I want to take a moment to mention how women are portrayed here. We’re seeing two important women in Arthur’s life — Sophie Dumond (Zazie Beetz) and Penny Fleck (Frances Conroy) — but we’re seeing them through his own eyes. It’s not active misogyny. It’s a disregard for the depths of others, and it’s done with everyone, not just the women. Any real objectification of women is only hinted at as Arthur flips through his journal/joke book in a quick glimpse of a cutout from a magazine. I

t’s a deft way to handle it that reminds me of how the TV series Westworld handled what could have been an awful scene to watch with implication rather than showing it outright. It’s what you don’t see that makes you uncomfortable sometimes. That’s the case with the violence as well. Yes, this film definitely deserves the R rating, and there are moments of intense violence, but the dread is really the thing that will make you squirm, rather than gore.

Phoenix absolutely transforms himself into Arthur Fleck. The physical moment of the character alone could convey what was going on with him, even if there had been no dialogue. Early on in the film, we see a moment of Arthur laughing, as we find out that uncontrollable laughter is part of the physical/mental condition he has. It looks painful. His eyes flick through emotions like joy and desperation to feel that joy, pain, sadness, despair, fear, and vulnerability in the few moments that awful laugh takes. (Awful for him, but chilling for us.)

It immediately tells us who this person is and what he struggles with, makes us sympathize with him and how he’s been treated, and makes us fear him. That laugh is an unintentional mask that keeps the world from really knowing exactly who they’re dealing with on a superficial level, but if any of them took any time to look into his eyes, it would stop them in their tracks.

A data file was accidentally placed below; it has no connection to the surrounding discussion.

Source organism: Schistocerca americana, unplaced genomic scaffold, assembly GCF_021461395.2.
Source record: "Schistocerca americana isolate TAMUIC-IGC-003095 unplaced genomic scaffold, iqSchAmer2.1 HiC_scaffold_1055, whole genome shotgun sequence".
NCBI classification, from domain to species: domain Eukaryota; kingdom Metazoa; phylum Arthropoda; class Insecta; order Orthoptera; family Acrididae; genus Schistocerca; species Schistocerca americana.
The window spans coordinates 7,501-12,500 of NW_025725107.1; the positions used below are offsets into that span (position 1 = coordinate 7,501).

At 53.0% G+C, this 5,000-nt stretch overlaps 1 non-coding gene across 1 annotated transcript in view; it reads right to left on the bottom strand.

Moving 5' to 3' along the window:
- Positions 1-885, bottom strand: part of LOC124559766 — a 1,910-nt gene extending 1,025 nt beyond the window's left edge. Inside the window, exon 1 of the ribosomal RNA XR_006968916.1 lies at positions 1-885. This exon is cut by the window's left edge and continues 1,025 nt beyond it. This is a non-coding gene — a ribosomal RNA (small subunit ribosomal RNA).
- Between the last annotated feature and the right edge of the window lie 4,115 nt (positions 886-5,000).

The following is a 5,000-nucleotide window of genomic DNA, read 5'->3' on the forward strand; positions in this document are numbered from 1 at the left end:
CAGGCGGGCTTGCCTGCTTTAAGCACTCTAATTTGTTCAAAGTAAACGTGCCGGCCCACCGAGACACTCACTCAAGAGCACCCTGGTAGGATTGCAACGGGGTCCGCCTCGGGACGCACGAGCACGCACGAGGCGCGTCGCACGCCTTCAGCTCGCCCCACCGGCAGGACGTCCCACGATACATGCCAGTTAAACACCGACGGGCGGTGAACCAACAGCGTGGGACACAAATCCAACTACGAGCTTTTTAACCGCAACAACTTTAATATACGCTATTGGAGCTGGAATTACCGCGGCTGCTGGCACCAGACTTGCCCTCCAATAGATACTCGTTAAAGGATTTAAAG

Phoenix’s physicality is far more reliable than what Arthur actually says and acts as an indicator of who he is and what’s happening. He’s awkward and twisted (particularly his arms and the position of his head) when he’s trying to be “normal.” The little dances he does, as he tries to act sexy or confident, are the sort that makes you embarrassed for someone at a party. As he becomes who he really is, the movements are powerful. The dance is very different. His face goes from, forgive me, sad clown to relaxed and confident. Arthur is telling his own story here, so the audience feels relief to see him this way, all the while horrified by his actions.

The excellent score by Hildur Guðnadóttir reflects his journey from a sad sack to a powerful villain as well, not only in the volume but in the music choices. It’s as if Arthur’s inner soundtrack is showing us the level of belief in himself and the rightness of his decisions as they grow. I’ll say it right now: Phoenix will be nominated for his work here, and rightly so.

I’m struggling to find something to critique here. As I’ve spoken about the film to myself and my colleagues, I’ve come up with nothing. I’m sure I won’t be the only one. This standalone film was a brave choice by Warner Bros., and it’s very likely going to pay off. Again, this is a difficult film to watch, and it’s going to take time to process, but ultimately, I think this is going to be a definitive part of the Joker canon.

I can’t finish without comparing this performance to Heath Ledger’s in The Dark Knight, of course. I believe that both performances are brilliant, and this takes nothing away from the work Ledger did. These are different versions of the Joker, and both can exist side by side as incredible interpretations.


Joker opens in theaters on October 4, 2019. Click here for all our Joker coverage. The Warner Bros. Pictures release stars Oscar nominee Joaquin Phoenix in the title role alongside Oscar winner Robert De Niro, and it is directed, produced, and co-written by Oscar nominee Todd Phillips.